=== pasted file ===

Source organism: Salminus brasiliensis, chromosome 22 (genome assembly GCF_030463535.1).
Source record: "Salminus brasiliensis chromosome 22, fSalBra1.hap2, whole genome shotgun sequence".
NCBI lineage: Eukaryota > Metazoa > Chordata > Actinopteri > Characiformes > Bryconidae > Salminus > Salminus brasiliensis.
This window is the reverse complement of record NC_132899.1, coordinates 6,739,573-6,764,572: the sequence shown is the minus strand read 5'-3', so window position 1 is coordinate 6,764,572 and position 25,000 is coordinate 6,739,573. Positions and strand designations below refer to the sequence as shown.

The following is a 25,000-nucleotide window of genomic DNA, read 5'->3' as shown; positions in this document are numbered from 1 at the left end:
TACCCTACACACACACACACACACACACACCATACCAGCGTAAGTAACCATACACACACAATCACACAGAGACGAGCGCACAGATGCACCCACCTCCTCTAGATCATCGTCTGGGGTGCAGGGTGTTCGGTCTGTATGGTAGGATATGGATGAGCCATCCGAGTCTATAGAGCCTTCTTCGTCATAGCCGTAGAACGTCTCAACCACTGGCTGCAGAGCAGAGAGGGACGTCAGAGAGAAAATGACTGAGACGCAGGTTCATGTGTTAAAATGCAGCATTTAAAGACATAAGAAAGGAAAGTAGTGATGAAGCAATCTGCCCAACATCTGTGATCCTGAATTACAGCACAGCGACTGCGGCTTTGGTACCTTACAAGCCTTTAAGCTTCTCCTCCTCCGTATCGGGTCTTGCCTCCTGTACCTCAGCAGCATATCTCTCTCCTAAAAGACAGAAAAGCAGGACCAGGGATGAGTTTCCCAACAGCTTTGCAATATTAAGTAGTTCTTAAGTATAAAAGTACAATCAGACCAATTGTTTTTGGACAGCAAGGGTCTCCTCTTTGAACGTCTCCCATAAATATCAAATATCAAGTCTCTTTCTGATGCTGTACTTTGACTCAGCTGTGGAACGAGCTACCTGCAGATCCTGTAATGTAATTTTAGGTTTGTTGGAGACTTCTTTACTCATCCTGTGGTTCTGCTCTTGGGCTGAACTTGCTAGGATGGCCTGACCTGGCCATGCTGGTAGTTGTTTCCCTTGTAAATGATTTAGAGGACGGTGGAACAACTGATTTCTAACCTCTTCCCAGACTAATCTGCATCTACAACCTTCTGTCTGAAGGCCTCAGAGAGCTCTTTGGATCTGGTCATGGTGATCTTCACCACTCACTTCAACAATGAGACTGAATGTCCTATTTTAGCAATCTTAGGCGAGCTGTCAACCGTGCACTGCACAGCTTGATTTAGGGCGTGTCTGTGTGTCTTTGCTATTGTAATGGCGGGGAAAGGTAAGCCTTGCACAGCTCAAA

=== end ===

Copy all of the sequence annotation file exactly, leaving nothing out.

Source organism: Salminus brasiliensis, chromosome 22 (genome assembly GCF_030463535.1).
Source record: "Salminus brasiliensis chromosome 22, fSalBra1.hap2, whole genome shotgun sequence".
NCBI lineage: Eukaryota > Metazoa > Chordata > Actinopteri > Characiformes > Bryconidae > Salminus > Salminus brasiliensis.
This window is the reverse complement of record NC_132899.1, coordinates 6,739,573-6,764,572: the sequence shown is the minus strand read 5'-3', so window position 1 is coordinate 6,764,572 and position 25,000 is coordinate 6,739,573. Positions and strand designations below refer to the sequence as shown.

The following is a 25,000-nucleotide window of genomic DNA, read 5'->3' as shown; positions in this document are numbered from 1 at the left end:
TACCCTACACACACACACACACACACACACCATACCAGCGTAAGTAACCATACACACACAATCACACAGAGACGAGCGCACAGATGCACCCACCTCCTCTAGATCATCGTCTGGGGTGCAGGGTGTTCGGTCTGTATGGTAGGATATGGATGAGCCATCCGAGTCTATAGAGCCTTCTTCGTCATAGCCGTAGAACGTCTCAACCACTGGCTGCAGAGCAGAGAGGGACGTCAGAGAGAAAATGACTGAGACGCAGGTTCATGTGTTAAAATGCAGCATTTAAAGACATAAGAAAGGAAAGTAGTGATGAAGCAATCTGCCCAACATCTGTGATCCTGAATTACAGCACAGCGACTGCGGCTTTGGTACCTTACAAGCCTTTAAGCTTCTCCTCCTCCGTATCGGGTCTTGCCTCCTGTACCTCAGCAGCATATCTCTCTCCTAAAAGACAGAAAAGCAGGACCAGGGATGAGTTTCCCAACAGCTTTGCAATATTAAGTAGTTCTTAAGTATAAAAGTACAATCAGACCAATTGTTTTTGGACAGCAAGGGTCTCCTCTTTGAACGTCTCCCATAAATATCAAATATCAAGTCTCTTTCTGATGCTGTACTTTGACTCAGCTGTGGAACGAGCTACCTGCAGATCCTGTAATGTAATTTTAGGTTTGTTGGAGACTTCTTTACTCATCCTGTGGTTCTGCTCTTGGGCTGAACTTGCTAGGATGGCCTGACCTGGCCATGCTGGTAGTTGTTTCCCTTGTAAATGATTTAGAGGACGGTGGAACAACTGATTTCTAACCTCTTCCCAGACTAATCTGCATCTACAACCTTCTGTCTGAAGGCCTCAGAGAGCTCTTTGGATCTGGTCATGGTGATCTTCACCACTCACTTCAACAATGAGACTGAATGTCCTATTTTAGCAATCTTAGGCGAGCTGTCAACCGTGCACTGCACAGCTTGATTTAGGGCGTGTCTGTGTGTCTTTGCTATTGTAATGGCGGGGAAAGGTAAGCCTTGCACAGCTCAAA